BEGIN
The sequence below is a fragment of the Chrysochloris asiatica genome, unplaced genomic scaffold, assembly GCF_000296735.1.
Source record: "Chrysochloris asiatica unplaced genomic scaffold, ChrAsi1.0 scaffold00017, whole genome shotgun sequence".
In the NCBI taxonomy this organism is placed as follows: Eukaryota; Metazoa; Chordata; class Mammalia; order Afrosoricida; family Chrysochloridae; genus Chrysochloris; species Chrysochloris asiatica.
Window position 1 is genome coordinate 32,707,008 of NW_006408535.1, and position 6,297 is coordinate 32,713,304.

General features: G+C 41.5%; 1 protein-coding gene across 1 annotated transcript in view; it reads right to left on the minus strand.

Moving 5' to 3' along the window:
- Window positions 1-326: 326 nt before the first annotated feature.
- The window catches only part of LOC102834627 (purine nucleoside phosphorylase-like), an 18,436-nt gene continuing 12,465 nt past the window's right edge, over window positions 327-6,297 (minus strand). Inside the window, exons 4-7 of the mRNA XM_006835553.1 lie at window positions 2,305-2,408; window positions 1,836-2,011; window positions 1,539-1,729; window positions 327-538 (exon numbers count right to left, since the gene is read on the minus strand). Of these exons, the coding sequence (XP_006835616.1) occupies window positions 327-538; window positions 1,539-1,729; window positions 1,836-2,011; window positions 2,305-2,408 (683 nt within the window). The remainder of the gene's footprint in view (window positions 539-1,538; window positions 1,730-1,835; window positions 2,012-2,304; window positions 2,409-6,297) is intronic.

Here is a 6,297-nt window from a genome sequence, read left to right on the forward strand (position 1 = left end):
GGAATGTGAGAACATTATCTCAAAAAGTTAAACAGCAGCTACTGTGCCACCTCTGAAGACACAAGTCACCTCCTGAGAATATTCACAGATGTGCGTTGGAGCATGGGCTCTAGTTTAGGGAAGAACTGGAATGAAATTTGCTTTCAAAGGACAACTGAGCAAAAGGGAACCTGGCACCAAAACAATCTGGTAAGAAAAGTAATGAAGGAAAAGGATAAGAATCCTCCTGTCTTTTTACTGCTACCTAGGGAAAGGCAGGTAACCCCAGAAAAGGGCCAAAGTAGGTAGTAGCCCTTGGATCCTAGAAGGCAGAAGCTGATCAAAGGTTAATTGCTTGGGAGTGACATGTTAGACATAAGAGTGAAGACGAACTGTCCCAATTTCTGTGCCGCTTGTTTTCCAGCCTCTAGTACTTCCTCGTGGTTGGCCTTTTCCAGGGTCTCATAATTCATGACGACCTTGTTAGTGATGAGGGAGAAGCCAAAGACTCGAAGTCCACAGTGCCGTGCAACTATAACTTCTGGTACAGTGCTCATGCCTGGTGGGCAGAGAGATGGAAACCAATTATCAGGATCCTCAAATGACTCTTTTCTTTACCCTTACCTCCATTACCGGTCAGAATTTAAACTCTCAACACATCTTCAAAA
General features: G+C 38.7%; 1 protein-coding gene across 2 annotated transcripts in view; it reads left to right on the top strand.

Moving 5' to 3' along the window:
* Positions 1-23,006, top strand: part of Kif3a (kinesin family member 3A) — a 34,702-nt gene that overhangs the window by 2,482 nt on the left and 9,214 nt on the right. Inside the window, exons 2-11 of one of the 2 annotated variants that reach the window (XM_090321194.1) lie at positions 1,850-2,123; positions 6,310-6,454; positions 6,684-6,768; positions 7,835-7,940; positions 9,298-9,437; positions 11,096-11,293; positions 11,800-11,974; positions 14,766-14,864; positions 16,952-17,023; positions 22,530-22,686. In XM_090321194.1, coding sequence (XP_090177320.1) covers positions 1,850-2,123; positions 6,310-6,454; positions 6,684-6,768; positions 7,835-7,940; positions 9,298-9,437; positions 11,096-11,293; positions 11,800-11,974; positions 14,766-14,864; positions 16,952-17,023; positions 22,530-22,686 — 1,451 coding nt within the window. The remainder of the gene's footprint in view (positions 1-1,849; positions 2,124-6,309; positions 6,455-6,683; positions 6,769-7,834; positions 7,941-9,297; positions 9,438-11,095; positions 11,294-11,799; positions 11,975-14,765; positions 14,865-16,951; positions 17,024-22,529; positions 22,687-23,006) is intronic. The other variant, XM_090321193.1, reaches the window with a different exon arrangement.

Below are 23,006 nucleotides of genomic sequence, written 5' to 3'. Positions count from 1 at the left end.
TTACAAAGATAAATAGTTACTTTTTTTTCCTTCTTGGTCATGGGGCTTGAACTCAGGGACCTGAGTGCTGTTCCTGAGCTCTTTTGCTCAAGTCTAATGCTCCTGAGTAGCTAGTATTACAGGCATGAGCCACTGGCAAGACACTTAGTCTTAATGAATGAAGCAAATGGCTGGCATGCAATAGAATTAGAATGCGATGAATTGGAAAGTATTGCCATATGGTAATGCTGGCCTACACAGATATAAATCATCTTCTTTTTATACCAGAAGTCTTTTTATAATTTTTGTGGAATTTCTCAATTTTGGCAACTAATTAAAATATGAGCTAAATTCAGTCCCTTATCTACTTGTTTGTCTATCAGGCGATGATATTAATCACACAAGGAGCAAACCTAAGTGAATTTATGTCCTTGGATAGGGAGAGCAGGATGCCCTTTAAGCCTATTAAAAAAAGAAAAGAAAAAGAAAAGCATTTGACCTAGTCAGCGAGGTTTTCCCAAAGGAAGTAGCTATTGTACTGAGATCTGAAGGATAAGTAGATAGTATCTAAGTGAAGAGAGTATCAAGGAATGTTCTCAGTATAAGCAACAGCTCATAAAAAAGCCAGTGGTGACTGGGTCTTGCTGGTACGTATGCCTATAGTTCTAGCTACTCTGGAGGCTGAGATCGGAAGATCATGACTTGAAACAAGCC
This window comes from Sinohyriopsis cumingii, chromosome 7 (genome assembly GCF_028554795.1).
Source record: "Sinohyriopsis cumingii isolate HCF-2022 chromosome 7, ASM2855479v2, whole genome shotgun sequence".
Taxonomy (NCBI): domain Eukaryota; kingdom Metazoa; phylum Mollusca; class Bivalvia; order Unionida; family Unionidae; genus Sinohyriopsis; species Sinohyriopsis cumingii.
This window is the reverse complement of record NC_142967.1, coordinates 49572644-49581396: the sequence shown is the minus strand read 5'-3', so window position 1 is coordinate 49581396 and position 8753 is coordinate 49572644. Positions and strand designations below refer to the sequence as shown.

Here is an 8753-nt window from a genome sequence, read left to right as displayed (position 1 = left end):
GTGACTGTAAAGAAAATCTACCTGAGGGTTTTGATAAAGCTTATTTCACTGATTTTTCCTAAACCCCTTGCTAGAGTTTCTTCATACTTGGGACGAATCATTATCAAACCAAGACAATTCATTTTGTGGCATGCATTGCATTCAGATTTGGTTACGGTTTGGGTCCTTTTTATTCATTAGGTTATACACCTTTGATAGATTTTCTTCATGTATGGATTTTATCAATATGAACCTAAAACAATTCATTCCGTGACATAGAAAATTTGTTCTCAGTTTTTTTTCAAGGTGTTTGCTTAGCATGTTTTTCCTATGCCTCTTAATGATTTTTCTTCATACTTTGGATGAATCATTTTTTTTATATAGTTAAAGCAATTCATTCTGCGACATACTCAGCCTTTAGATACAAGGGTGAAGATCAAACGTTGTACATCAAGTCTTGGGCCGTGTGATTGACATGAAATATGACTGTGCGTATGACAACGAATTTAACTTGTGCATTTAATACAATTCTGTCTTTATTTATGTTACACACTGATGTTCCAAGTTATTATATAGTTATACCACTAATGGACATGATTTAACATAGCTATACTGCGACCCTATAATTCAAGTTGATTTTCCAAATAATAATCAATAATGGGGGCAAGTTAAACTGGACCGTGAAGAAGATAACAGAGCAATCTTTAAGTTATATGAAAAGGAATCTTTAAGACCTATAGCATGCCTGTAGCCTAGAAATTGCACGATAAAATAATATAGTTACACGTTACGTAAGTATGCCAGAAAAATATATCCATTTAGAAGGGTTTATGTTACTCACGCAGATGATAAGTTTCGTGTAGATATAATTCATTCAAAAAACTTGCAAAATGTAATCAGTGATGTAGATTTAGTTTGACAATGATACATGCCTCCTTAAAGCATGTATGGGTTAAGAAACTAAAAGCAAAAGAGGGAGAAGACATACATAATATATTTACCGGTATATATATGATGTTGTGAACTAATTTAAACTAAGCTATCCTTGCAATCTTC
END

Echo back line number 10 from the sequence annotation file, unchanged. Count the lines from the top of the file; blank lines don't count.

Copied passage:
GGAATGTGAGAACATTATCTCAAAAAGTTAAACAGCAGCTACTGTGCCACCTCTGAAGACACAAGTCACCTCCTGAGAATATTCACAGATGTGCGTTGGAGCATGGGCTCTAGTTTAGGGAAGAACTGGAATGAAATTTGCTTTCAAAGGACAACTGAGCAAAAGGGAACCTGGCACCAAAACAATCTGGTAAGAAAAGTAATGAAGGAAAAGGATAAGAATCCTCCTGTCTTTTTACTGCTACCTAGGGAAAGGCAGGTAACCCCAGAAAAGGGCCAAAGTAGGTAGTAGCCCTTGGATCCTAGAAGGCAGAAGCTGATCAAAGGTTAATTGCTTGGGAGTGACATGTTAGACATAAGAGTGAAGACGAACTGTCCCAATTTCTGTGCCGCTTGTTTTCCAGCCTCTAGTACTTCCTCGTGGTTGGCCTTTTCCAGGGTCTCATAATTCATGACGACCTTGTTAGTGATGAGGGAGAAGCCAAAGACTCGAAGTCCACAGTGCCGTGCAACTATAACTTCTGGTACAGTGCTCATGCCTGGTGGGCAGAGAGATGGAAACCAATTATCAGGATCCTCAAATGACTCTTTTCTTTACCCTTACCTCCATTACCGGTCAGAATTTAAACTCTCAACACATCTTCAAAA